Often divorcing couples will opt to divide their marital property by giving one spouse the home and the other spouse the pension. This easy way of dividing marital property may leave one spouse at a disadvantage that isn’t recognized until retirement.
While a house may have emotional value, it may not have the same monetary value as a pension that pays lifetime benefits (the former wife of Nevada governor Jim Gibbons may end up regretting the division of the couple’s retirement assets in their recent divorce).
Ultimately, there are numerous ways to ensure an equitable division of the property, but only when the pension is properly valued is the final result truly equitable. Again, the best way to value marital property, including a pension, is to obtain legal representation (see the first blog entry in this series).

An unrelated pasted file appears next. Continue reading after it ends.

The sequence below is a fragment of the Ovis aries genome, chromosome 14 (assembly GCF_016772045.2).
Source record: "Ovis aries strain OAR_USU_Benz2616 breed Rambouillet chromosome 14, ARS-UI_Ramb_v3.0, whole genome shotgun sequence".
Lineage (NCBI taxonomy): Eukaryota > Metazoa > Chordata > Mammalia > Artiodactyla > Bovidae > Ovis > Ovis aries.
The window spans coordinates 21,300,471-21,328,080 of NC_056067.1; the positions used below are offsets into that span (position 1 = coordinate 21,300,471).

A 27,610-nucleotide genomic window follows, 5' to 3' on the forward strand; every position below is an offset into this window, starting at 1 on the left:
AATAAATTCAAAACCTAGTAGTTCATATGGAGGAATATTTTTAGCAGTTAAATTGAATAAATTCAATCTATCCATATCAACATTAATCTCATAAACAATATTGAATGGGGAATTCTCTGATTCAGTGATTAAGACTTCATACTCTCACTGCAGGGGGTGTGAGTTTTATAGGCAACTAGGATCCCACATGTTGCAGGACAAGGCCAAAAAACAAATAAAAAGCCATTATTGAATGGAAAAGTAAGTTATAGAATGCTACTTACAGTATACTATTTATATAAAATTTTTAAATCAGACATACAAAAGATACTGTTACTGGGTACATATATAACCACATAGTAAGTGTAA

Note that some state, city, and county retirement systems will not pay retirement benefits to a former spouse. If you are or have been married to an employee or retiree of a state or local government you may want to read our fact sheet on State Retirement Systems and Divorce.
Tomorrow’s blog entry will provide additional resources for divorce and retirement issues.
Read the rest of the blog entries in this series: